The village of Ballston Spa will seek “interested agency” status in the upcoming environmental review of a controversial proposed Walmart store in the town of Ballston.
The Village Board voted Monday to request the designation, which is intended for government agencies that have no jurisdiction over a project but have specific concerns about it they want addressed during the environmental review.
The action comes as the town of Ballston Planning Board collects comments in anticipation of declaring itself lead agency for the Walmart review.
The proposed Walmart — which has generated strong feelings from both opponents and supporters — would be located off Route 50 less than a half-mile south of the village.
Mayor John P. Romano has already sent a letter to the town of Ballston, stating concerns about increased traffic if the store is built, especially tractor-trailers passing through the village on their way to make deliveries to the store.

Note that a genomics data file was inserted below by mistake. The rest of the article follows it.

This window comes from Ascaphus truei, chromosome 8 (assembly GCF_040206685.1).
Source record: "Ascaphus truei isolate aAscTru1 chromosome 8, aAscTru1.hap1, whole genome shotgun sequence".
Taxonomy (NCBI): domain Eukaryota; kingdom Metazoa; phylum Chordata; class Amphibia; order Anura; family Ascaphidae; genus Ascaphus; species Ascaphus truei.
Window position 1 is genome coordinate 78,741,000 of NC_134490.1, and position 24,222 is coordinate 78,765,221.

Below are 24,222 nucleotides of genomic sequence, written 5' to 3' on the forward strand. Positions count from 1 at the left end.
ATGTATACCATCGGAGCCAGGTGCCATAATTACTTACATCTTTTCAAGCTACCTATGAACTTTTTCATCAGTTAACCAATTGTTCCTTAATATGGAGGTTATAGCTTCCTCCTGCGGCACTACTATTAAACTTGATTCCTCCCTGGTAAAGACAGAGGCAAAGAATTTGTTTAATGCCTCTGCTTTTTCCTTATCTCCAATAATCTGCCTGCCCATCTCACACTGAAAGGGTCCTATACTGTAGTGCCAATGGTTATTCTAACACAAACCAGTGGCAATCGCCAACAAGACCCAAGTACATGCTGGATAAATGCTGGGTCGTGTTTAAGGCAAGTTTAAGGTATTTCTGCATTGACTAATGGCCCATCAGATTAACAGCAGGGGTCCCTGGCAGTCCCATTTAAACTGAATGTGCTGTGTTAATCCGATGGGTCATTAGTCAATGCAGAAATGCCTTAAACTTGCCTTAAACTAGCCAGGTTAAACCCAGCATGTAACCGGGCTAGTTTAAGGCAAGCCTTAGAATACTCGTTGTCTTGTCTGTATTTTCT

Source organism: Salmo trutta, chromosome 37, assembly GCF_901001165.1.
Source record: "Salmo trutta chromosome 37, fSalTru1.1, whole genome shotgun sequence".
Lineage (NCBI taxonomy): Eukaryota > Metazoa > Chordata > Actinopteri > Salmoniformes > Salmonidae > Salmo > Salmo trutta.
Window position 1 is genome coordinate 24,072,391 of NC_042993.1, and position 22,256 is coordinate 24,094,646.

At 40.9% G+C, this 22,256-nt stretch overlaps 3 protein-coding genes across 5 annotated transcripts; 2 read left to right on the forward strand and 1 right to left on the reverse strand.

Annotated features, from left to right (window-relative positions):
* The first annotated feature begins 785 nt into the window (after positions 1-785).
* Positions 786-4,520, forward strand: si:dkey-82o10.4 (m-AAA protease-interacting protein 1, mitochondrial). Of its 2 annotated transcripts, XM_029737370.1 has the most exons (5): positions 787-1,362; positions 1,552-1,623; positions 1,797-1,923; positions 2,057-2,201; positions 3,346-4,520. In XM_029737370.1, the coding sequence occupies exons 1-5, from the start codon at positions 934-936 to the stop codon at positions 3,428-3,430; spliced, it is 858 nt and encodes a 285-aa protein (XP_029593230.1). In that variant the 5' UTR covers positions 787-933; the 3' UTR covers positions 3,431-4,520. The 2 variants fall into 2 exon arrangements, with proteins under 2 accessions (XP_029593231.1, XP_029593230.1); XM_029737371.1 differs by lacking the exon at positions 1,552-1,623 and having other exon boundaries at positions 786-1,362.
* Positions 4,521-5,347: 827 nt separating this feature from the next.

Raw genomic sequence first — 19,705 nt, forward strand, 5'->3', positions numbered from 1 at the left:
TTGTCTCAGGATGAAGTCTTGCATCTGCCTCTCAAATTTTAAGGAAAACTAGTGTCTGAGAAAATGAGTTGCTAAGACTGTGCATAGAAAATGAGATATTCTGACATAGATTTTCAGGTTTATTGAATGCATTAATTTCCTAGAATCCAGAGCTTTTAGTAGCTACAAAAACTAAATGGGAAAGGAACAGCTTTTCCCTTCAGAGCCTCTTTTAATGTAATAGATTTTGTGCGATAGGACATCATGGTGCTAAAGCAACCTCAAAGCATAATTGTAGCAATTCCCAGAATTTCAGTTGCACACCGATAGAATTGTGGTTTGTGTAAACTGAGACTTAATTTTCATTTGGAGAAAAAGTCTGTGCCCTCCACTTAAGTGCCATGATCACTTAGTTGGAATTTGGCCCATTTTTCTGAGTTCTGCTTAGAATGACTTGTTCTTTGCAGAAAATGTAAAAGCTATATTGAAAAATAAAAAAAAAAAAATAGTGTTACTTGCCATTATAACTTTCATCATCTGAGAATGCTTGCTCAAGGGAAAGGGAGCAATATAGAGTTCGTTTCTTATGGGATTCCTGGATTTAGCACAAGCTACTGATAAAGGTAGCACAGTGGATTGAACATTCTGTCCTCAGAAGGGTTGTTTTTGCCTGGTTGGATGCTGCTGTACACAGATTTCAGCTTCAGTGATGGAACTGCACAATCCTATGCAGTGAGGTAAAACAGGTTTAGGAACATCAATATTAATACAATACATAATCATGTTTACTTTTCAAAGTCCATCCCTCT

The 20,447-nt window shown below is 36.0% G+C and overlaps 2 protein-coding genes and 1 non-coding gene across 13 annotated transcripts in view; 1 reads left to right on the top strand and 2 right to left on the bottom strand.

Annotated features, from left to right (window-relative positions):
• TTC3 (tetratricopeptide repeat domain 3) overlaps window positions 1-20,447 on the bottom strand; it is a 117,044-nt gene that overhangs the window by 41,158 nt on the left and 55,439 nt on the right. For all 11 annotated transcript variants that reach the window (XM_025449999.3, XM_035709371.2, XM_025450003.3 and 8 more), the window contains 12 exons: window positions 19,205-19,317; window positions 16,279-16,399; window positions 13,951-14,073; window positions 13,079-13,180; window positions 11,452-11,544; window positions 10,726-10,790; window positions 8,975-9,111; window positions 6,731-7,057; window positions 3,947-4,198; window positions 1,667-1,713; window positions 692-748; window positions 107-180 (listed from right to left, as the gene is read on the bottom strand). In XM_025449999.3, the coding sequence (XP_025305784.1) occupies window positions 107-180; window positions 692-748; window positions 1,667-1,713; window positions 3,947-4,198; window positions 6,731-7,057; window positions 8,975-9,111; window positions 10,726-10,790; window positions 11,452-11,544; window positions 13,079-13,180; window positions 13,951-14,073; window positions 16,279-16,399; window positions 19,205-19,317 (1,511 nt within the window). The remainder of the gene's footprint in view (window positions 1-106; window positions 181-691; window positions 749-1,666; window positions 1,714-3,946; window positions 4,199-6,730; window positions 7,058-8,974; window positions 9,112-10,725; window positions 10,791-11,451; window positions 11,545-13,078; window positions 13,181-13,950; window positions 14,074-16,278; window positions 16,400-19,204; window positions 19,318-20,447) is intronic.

If the store goes forward, there’s also an interest in extending sidewalks from the village to the Walmart site, Romano added.
Under the state’s Environmental Quality Review Act, “An ‘interested agency’ has the same ability to participate in the review process as a member of the public,” according to a Department of Environmental Conservation legal summary. It has the same right to comment on the proposal as the public.
The 137,000-square-foot store appears to comply with existing zoning for the land, which is owned by Rossi Development of Ballston Spa. Therefore no zoning change is needed, and the Planning Board has authority to review and approve the project.
The board is currently collecting comments on whether it should serve as lead agency, and what status other government agencies like the village and state Department of Transportation should have during the review.
The board isn’t expected to act on the lead agency matter until July. The environmental review is then likely to take several months.